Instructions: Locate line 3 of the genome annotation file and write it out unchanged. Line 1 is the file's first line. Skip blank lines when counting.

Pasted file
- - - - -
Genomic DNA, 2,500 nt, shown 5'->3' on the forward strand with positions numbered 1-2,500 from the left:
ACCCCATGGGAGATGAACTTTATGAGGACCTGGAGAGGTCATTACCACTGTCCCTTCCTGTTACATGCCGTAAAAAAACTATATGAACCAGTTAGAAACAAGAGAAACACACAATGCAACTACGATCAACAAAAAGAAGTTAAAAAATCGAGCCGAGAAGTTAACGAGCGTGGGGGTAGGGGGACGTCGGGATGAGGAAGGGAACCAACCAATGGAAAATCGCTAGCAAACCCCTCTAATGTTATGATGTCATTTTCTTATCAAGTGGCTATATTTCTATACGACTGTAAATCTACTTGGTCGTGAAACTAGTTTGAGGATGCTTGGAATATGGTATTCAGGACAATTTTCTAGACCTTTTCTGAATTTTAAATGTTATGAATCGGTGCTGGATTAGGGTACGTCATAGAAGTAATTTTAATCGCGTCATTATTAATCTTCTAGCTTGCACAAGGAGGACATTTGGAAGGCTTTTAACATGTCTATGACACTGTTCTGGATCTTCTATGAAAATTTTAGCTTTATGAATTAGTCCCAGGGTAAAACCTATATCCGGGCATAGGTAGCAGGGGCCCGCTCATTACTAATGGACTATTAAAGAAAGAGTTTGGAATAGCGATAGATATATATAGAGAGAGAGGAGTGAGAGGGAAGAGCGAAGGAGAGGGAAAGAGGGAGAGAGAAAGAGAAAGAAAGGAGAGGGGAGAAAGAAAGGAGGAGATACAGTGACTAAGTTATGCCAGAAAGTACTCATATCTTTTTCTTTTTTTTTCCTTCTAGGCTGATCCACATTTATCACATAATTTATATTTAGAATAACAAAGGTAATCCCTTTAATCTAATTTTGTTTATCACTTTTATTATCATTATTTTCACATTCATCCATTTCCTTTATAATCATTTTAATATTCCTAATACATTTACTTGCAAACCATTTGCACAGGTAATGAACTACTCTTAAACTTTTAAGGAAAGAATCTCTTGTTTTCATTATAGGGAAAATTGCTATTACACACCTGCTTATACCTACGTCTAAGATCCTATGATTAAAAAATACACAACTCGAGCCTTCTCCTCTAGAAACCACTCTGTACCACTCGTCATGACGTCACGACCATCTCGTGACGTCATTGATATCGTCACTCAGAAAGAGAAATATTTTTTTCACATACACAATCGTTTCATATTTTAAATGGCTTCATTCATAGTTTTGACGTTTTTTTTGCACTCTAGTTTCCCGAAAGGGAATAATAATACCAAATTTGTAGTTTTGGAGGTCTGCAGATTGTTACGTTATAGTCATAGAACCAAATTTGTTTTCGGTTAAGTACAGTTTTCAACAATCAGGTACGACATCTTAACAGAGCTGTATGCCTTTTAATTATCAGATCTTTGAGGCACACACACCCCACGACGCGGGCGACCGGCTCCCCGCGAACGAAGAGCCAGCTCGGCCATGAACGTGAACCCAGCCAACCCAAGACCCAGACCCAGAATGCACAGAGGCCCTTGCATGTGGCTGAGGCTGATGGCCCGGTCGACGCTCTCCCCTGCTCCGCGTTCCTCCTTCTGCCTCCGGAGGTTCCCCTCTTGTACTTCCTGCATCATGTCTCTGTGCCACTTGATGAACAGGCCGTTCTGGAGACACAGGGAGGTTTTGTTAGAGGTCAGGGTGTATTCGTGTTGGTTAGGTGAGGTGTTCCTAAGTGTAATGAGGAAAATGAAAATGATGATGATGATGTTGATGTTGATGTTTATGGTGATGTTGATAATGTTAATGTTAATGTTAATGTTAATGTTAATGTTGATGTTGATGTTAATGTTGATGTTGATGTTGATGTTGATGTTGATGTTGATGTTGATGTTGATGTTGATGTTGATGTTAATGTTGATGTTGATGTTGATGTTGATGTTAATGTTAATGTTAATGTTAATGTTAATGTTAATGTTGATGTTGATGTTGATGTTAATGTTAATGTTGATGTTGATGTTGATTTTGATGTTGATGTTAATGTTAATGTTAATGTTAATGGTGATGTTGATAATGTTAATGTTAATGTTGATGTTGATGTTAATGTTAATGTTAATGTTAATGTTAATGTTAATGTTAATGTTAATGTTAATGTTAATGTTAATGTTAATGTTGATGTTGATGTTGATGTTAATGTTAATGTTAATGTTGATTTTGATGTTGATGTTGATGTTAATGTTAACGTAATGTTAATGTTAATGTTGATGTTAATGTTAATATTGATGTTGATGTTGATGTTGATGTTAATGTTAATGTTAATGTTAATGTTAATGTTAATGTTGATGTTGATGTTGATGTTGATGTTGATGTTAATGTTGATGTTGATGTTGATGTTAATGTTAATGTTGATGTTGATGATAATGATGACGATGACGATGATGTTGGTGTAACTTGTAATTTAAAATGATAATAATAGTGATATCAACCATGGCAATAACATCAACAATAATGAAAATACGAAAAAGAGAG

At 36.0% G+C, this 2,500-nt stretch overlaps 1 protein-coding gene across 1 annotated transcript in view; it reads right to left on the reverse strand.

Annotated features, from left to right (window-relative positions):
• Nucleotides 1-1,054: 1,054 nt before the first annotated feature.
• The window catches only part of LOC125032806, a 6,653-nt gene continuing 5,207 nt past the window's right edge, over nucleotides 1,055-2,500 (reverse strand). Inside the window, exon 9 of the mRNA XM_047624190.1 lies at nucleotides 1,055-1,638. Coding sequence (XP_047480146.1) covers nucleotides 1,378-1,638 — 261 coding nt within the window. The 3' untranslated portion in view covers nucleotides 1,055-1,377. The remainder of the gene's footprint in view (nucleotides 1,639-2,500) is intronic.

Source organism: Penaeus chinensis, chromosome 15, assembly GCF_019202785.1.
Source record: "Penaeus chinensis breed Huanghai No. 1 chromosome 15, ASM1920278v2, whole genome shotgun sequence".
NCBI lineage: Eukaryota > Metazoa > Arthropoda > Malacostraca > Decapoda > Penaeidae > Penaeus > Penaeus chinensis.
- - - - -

At 36.0% G+C, this 2,500-nt stretch overlaps 1 protein-coding gene across 1 annotated transcript in view; it reads right to left on the reverse strand.